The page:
However in recent years, climate change has become "a catalyst," driving floating architecture towards the mainstream, he said Over the last two decades, Waterstudio has designed more than 300 floating homes, offices, schools and health care centers around the world. The Netherlands has become a center for the movement, home to floating parks, a floating dairy farm, and a floating office building, which serves as the headquarters for the Global Center on Adaptation (GCA), an organization focused on scaling climate adaptation solutions. Patrick Verkooijen, CEO of GCA, sees floating architecture as both a practical and economically smart solution for rising sea levels. "The cost of not adapting to these flood risks is extraordinary," he told CNN "We have a choice to make: we either delay and pay, or we plan and prosper Floating offices and floating buildings are part of this planning against the climate of the future." Last year, flooding cost the global economy more than $82 billion, according to reinsurance agency Swiss Re, and as climate change triggers more extreme weather, costs are expected to rise One report from the World Resources Institute predicts that by 2030, urban property worth more than $700 billion will be impacted annually by coastal and riverine flooding. But despite momentum in recent years, floating architecture still has a long way to go in terms of scale and affordability, said Verkooijen "That's the next step in this journey: how can we scale up, and at the same time, how can we speed up? There's an urgency for scale and speed."
A normal city, just afloat
The Maldives project aims to achieve both, constructing a city for 20,000 people in less than five years Other plans for floating cities have been launched, such as Oceanix City in Busan, South Korea, and a series of floating islands on the Baltic Sea developed by Dutch company Blue21, but none compete with this scale and timeframe. Waterstudio's city is designed to attract local people with its rainbow-colored homes, wide balconies and seafront views Residents will get around on boats, or they can walk, cycle or drive electric scooters or buggies along the sandy streets.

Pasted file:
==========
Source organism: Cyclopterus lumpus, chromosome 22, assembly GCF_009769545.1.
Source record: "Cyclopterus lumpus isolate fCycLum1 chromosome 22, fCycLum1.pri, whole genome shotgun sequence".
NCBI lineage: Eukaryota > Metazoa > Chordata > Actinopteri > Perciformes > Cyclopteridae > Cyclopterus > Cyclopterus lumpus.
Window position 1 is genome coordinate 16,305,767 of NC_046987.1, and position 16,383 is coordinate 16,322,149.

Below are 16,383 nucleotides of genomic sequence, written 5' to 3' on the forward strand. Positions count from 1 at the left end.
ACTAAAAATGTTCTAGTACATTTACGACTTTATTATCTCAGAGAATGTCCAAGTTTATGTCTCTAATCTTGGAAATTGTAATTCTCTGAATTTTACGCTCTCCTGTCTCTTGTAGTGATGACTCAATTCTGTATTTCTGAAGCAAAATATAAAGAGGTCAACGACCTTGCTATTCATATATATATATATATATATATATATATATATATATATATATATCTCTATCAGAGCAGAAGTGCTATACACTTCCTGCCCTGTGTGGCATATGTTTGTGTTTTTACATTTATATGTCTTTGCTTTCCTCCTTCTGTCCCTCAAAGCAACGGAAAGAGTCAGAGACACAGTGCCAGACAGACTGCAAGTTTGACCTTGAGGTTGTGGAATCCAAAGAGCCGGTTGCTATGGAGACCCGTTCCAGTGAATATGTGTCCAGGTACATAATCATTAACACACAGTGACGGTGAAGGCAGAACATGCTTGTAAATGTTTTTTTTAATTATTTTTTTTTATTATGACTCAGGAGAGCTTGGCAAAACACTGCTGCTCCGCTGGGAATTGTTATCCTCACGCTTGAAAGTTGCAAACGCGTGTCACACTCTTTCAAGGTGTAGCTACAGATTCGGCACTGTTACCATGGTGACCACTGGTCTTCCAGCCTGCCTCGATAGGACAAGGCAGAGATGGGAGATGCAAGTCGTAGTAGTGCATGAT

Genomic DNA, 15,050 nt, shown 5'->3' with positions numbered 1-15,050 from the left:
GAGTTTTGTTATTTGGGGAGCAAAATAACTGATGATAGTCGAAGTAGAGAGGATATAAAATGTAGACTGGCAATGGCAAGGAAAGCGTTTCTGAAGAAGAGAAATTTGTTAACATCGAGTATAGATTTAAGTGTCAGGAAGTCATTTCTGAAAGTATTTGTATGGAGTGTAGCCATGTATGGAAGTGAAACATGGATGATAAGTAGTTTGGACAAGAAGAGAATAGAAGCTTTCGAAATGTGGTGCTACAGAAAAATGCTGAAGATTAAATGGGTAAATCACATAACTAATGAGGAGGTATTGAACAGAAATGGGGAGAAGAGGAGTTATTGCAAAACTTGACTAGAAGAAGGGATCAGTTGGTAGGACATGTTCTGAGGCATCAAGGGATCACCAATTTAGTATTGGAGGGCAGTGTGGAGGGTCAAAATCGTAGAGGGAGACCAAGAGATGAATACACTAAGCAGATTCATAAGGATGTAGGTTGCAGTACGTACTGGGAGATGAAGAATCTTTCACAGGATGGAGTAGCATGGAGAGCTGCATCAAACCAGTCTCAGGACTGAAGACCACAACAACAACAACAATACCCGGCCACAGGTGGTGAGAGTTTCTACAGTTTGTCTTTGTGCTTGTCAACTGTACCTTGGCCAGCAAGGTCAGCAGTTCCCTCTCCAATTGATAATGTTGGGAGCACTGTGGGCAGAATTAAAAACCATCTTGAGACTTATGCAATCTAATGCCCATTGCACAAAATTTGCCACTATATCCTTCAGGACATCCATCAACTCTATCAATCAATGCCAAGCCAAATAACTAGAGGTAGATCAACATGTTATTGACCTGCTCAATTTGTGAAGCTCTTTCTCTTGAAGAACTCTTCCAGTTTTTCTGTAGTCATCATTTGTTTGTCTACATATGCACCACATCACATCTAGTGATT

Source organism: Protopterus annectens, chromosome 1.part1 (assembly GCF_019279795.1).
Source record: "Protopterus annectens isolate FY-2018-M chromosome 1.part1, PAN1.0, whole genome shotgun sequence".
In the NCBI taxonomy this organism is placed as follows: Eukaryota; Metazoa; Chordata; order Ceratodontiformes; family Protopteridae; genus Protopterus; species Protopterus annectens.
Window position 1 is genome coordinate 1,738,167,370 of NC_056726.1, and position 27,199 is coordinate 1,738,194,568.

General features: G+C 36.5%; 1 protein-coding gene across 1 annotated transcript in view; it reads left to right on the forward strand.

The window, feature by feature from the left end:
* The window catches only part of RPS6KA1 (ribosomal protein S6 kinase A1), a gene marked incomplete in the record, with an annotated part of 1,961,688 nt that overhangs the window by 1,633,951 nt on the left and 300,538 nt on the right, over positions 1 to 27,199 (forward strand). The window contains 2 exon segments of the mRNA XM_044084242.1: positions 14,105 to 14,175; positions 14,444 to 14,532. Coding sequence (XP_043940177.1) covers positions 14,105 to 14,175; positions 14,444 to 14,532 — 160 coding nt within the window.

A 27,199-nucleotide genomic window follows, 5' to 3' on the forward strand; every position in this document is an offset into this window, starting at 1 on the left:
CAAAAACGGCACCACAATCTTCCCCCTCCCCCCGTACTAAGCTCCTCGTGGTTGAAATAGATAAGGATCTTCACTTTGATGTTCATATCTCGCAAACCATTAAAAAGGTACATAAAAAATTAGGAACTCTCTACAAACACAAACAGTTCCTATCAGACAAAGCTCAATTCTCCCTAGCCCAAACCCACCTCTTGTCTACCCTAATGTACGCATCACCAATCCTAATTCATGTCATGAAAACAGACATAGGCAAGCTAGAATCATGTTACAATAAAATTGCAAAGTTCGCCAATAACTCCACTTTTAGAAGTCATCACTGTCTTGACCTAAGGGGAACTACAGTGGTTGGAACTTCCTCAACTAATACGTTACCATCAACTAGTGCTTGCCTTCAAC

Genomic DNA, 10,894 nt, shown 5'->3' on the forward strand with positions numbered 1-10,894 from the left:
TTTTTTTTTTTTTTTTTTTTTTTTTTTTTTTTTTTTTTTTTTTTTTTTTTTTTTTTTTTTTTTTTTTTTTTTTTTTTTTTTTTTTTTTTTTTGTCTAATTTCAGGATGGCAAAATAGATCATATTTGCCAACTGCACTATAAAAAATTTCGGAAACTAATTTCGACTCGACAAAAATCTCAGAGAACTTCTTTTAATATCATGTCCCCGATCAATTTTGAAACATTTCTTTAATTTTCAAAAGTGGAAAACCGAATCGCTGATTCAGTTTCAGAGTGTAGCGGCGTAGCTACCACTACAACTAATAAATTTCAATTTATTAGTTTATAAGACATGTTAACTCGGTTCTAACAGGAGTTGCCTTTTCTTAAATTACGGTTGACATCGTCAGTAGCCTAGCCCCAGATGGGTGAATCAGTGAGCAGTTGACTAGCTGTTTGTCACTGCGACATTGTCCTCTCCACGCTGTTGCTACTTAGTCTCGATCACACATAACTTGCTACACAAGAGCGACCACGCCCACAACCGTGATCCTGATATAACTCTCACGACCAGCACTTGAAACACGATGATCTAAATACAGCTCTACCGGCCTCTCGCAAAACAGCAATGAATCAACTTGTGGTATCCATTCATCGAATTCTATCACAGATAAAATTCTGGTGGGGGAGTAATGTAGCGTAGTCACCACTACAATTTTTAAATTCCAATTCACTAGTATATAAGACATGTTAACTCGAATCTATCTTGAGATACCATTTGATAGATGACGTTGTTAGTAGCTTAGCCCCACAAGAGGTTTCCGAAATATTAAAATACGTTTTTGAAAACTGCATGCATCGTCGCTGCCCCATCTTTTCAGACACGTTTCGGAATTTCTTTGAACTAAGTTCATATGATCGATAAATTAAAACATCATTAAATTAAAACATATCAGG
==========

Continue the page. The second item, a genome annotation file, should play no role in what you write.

The capital of the Maldives is hugely overcrowded, with no room to expand besides into the sea Credit: Carl Court/Getty Images AsiaPac
It offers space that is hard to come by in the capital -- Male is one of the most densely-populated cities in the world, with more than 200,000 people squeezed into an area of around eight square kilometers And prices are competitive with those in the Hulhumalé (a manmade island built nearby to ease overcrowding) -- starting at $150,000 for a studio or $250,000 for a family home, said Olthuis. The modular units are constructed in a local shipyard, then towed to the floating city Once in position, they are attached to a large underwater concrete hull, which is screwed to the seabed on telescopic steel stilts that let it gently fluctuate with the waves Coral reefs that surround the city help to provide a natural wave breaker, stabilizing it and preventing inhabitants from feeling seasick. Olthuis said that the potential environmental impact of the structure was rigorously assessed by local coral experts and approved by government authorities before construction began To support marine life, artificial coral banks made from glass foam are connected to the underside of the city, which he said help stimulate coral to grow naturally.